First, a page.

It's only Week 8, yet the future of one contender/pretender could be decided in the NFC East. The loser of Dallas' visit to Philadelphia will be at a distinct disadvantage in the wide-open division. And as the Cowboys and Eagles have proven this season, both are capable of falling apart.
Yet each team feels it has turned a corner. Philly (2-4) broke a four-game slide by beating Washington, then healed up during its bye week. Dallas (3-3) just as easily could be 6-0 if it could figure out how to protect a late lead.
"We believe we're a good team," Cowboys tight end Jason Witten said. "But we've got to go do it because .500 is not going to cut it. You've got to continue to get better."
Dallas surely got better with its running game last week as DeMarco Murray sped to a franchise-record 253 yards rushing, second only to Adrian Peterson's 296 among rookies in NFL history.
"The best teams peak at the right time. That's what we need to do," Witten added.
The Cowboys also have the best run defense in the league, and guess who has the top rushing offense. Yep, the Eagles, thanks greatly to Michael Vick's unparalleled maneuverability at quarterback.
All of which makes for a spicy confrontation that could have long-term effects on the division.
"It's a big game for us. Each team (knows) what's at stake this time," Cowboys linebacker DeMarcus Ware said. "It's going to be one of those long, drawn-out, beat-down games. We've got to go up there and get a win."
The other NFC East teams face AFC East squads, with the Giants hosting Miami and the Redskins heading to Toronto to play Buffalo.
Miami (0-6)at New York Giants (4-2)
The Dolphins aren't in any better shape on this trip to the New Jersey Meadowlands than they were two weeks ago, when they fell to the Jets. In fact, they probably are worse off following that late collapse against Denver.
Expecting Miami to end its slide against the rested Giants, who likely get back several key players, especially DE Justin Tuck and RB Brandon Jacobs, is a reach.
New York leads the NFC East and given the Redskins' difficult game today and the Cowboys visiting Philadelphia, the Giants could pick up some ground with a win.
Washington (3-3)vs. Buffalo (4-2) at Toronto
The Bills' "home" game in Canada is not a welcomed occasion for safety George Wilson.
"The fan support in Toronto is a night-and-day difference from what we have in Buffalo," he said. "For the most part, it's a show. You see just as many jerseys for the opposing teams as you do the Bills. They cheer for any big play regardless of whichever team makes it."
Buffalo has made a lot more big plays than Washington, which has lost two straight, made a quarterback change from Rex Grossman to John Beck, and is severely banged-up.
Even ironman linebacker London Fletcher is in shaky shape. Fletcher has never missed a game in his 14-year NFL career, with a streak of 214 straight appearances, but is bothered by a hamstring problem.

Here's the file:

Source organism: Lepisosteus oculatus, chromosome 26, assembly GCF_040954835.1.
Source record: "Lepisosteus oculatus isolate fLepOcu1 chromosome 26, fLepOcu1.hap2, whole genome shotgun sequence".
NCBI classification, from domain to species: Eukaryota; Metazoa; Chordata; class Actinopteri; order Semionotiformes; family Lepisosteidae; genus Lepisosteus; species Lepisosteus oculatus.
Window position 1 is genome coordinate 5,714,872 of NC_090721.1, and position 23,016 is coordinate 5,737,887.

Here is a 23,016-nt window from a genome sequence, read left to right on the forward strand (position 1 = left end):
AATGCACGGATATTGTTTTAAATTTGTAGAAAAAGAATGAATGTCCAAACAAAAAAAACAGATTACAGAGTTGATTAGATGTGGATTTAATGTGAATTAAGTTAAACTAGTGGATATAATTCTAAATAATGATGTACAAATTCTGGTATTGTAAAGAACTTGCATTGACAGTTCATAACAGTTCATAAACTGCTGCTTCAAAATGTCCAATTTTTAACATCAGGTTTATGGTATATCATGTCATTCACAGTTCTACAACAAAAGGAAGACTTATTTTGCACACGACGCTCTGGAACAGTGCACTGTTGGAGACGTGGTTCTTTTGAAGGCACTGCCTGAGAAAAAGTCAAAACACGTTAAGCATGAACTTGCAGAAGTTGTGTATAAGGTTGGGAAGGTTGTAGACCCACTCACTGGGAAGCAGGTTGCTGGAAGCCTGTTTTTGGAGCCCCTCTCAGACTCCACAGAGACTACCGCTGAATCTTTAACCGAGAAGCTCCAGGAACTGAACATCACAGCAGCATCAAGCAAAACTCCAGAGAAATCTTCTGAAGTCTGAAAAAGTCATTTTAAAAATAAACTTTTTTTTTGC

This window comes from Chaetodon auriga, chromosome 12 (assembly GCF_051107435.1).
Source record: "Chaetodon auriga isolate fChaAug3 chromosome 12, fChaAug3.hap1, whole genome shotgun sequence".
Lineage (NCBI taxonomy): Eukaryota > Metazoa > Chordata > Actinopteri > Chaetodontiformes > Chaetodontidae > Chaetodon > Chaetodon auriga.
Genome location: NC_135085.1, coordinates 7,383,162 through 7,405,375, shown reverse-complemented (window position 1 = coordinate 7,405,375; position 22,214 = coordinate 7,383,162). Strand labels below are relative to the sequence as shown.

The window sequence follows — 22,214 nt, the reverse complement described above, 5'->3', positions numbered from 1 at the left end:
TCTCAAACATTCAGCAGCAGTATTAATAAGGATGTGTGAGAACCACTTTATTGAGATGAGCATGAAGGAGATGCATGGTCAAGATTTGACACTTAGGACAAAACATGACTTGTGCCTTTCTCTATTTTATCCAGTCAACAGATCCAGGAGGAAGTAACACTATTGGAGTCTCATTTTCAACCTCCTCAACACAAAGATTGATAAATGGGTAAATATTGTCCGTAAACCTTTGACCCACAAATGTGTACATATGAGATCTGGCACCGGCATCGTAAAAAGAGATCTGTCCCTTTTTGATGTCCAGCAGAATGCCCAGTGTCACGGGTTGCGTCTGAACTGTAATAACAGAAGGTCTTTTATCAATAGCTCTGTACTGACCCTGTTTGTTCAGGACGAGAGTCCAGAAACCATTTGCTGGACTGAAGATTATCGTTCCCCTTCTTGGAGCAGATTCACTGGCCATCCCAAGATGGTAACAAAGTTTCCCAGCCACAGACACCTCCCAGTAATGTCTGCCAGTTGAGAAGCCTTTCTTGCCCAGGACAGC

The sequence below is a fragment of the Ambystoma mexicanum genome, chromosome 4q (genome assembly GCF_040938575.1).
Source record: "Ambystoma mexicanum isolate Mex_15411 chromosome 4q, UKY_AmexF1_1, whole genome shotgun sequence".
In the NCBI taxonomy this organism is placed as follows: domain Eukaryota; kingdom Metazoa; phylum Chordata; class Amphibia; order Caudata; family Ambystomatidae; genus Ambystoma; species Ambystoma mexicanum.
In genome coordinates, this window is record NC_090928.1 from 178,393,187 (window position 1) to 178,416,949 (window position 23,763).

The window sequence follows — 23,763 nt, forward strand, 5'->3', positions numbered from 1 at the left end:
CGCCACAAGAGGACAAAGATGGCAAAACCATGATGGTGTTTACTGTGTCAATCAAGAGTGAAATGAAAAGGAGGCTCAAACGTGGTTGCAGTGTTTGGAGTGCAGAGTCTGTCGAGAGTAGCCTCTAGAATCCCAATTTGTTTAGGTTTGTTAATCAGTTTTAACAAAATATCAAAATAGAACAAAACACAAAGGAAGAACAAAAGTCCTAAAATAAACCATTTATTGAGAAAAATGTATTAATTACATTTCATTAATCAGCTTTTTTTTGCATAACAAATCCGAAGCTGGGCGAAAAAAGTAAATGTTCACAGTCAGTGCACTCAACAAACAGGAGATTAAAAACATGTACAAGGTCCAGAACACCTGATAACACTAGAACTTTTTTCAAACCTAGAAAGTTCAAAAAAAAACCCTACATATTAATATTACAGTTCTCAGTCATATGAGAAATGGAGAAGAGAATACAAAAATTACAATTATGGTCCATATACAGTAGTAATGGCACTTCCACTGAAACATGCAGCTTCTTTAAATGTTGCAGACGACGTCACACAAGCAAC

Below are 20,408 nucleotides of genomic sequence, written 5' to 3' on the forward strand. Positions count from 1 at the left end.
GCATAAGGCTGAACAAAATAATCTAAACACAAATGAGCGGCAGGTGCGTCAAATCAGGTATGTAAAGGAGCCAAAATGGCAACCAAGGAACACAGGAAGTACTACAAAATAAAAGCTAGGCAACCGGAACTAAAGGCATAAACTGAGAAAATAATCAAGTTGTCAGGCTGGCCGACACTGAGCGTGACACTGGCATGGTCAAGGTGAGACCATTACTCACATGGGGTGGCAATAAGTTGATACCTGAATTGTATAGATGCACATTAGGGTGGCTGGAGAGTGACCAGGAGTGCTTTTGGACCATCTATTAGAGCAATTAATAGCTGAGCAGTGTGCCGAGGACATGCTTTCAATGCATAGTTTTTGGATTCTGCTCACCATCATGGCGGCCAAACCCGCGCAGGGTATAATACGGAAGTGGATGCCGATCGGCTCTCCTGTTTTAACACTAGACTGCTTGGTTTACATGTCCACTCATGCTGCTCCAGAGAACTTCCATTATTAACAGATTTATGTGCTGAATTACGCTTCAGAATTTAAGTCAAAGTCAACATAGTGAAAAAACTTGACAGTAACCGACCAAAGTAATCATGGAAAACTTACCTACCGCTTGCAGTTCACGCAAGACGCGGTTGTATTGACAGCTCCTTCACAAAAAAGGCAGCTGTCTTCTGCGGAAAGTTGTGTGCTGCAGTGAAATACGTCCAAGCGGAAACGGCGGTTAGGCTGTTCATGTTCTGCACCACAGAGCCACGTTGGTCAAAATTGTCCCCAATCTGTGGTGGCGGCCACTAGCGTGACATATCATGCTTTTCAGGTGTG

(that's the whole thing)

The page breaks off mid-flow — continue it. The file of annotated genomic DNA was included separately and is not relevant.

Meanwhile, the Bills come off a bye hoping to extend their dominance of the Skins to six straight.
Sounds like they'd prefer to try at Ralph Wilson Stadium, not the Rogers Centre.
New England (5-1)at Pittsburgh (5-2)
One of the NFL's juiciest matchups for more than a decade, although it's been decidedly one-sided in favor of Tom Brady and company.
"Some of our greatest games that we've ever played have been against them," Brady said.
Brady is 6-1 against the Steelers, with 14 touchdown passes, three interceptions and a 104.8 passer rating. Pittsburgh's blitzes and shifting schemes don't confuse the two-time league MVP, and Ben Roethlisberger tends to struggle against Bill Belichick's defense.
However, the current New England defense is vulnerable, which could lead to a shootout if Brady's mastery over the Steel Curtain continues.
"As the league evolves and you've got to keep up with teams like New England scoring 60 points a game," Roethlisberger said, "it's part of the evolution."
San Diego (4-2) at Kansas City (3-3)
When October began, the Chiefs were a mess, 0-3, stagnant on offense, leaky on defense and beaten up all over. Coach Todd Haley found the right spark, though — helped by a sideline shouting match with quarterback Matt Cassel in the team's first victory, at Minnesota.
KC has won three straight and by beating the enigmatic Chargers at Arrowhead, the Chiefs will be tied atop the AFC West with San Diego and idle Oakland.
"We never bowed our head and thought the season was done like some people did," cornerback Brandon Flowers said. "We just knew if we kept pushing, things would turn around for us.
"It's going to be a great showdown Monday night."
The Chargers showed why they come up short in the championship chase despite all their talent by blowing a 21-10 lead at the Jets last weekend.
Cleveland (3-3)at San Francisco (5-1)
Following their third straight road win, the last thing the Niners needed was a bye. Still, coach Jim Harbaugh will keep the fires burning, even if it means back-slapping an assistant coach too hard.